Thailand’s Carbon Credit Policy: The Push for Business Collateral
As a result of Thailand’s intention to reduce greenhouse gas (GHG) emissions at the 26th UN Climate Change Conference of the Parties, Thailand has established a Voluntary Carbon Market under the supervision of the Thailand Greenhouse Gas Management Organization (Public Organization), or TGO. The establishment of the market is a result of the cooperation of businesses and organizations to voluntarily participate in the trading of carbon credits. Thailand’s carbon credit policy is under the Thailand Voluntary Emission Reduction Program (T-VER), in which TGO will register T-VER and certify the number of greenhouse gases that can be reduced or stored from T-VER. The amount of greenhouse gas that can be reduced or stored is called “carbon credits”.
Since carbon credits are traded in the market, they can be counted as an asset. This makes it possible to apply carbon credits to the financial services of banks in the form of a factor in environmentally friendly financing projects. Carbon credits can also be pledged as credit enhancement in these transactions, which helps to ensure that the project can meet its financing requirements. Additionally, carbon credits can be used as collateral in loans, particularly those used for climate-resilient investment projects, as they provide a measurable way to assess and manage climate-related risk. However, the specifics of how carbon credits can be used as collateral will depend on the financing agreement and the relevant legal and regulatory framework.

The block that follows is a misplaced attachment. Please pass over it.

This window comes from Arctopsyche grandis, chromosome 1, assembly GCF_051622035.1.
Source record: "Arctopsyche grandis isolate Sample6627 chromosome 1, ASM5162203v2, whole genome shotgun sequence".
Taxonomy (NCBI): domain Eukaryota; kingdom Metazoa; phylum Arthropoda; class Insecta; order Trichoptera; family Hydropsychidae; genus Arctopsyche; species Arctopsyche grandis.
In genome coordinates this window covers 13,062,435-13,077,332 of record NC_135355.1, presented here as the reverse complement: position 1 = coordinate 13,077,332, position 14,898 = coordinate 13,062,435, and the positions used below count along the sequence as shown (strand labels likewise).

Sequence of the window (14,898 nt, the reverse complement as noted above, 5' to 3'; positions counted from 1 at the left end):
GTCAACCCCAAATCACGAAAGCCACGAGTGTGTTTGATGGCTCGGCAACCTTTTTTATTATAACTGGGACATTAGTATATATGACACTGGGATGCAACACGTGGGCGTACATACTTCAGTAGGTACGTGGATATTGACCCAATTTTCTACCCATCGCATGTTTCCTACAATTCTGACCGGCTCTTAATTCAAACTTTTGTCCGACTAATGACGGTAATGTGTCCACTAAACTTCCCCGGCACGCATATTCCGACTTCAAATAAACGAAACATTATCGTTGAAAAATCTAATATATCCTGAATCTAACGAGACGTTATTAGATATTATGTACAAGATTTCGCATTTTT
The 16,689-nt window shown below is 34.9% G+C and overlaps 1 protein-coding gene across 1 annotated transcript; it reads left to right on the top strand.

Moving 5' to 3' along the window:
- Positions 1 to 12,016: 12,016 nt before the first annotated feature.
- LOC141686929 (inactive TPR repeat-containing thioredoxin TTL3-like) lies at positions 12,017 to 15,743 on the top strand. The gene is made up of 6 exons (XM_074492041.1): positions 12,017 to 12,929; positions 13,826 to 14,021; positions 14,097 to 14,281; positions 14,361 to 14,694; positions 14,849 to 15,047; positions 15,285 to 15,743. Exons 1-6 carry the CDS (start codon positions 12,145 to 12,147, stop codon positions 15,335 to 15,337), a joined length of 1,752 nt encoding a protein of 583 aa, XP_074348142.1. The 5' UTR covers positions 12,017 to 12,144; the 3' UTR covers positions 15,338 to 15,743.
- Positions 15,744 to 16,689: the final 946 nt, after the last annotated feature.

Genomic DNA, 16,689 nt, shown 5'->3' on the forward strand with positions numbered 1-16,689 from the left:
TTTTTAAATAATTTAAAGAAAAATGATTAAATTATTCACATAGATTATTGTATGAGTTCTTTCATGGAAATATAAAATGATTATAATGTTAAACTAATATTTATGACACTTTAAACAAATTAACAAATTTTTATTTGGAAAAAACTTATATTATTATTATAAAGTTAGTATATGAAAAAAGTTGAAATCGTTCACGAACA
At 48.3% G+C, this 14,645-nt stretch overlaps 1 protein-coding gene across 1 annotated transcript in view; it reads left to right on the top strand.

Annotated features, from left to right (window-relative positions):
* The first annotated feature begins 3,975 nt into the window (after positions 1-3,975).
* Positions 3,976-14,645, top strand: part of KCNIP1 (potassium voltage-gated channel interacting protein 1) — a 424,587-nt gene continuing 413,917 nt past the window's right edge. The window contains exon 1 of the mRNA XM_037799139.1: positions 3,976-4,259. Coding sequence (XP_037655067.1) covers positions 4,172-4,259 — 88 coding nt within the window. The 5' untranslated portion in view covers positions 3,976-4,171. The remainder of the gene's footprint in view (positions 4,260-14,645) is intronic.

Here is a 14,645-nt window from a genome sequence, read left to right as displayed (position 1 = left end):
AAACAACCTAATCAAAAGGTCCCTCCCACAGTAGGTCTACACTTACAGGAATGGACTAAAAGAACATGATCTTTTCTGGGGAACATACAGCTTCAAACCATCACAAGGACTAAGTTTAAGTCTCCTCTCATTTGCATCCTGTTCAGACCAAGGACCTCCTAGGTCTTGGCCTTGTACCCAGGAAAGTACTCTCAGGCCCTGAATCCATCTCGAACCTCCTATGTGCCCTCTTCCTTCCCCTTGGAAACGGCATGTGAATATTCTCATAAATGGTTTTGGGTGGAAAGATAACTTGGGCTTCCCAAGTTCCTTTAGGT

According to the press release 2023 report on the Department of Business Development’s website, the Department of Business Development has discussed with relevant agencies pushing for “carbon credits” as business collateral. The carbon credit will likely be considered collateral in the future, said Mr. Tosapol Tangsubutr, Director-General of the Department of Business Development, who is urging people to plant valuable perennials on their land to create carbon credits. This corresponds to the Ministerial Regulation on Other Assets as Collateral B.E. 2561 (2018), which announced that perennials are assets that can be used as collateral to provide more business collateral. In summary, carbon credits are likely to be business collateral in the future, according to the Business Security Act B.E. 2558 (2015). There are additional issues to be studied, namely, what type of property carbon credits are classified as, valuation, credit granting process or procedure, property supervision, and collateral enforcement process including various minor details relating to the Business Security Act B.E. 2558 (2015) and comparing to foreign laws for more legal integrity.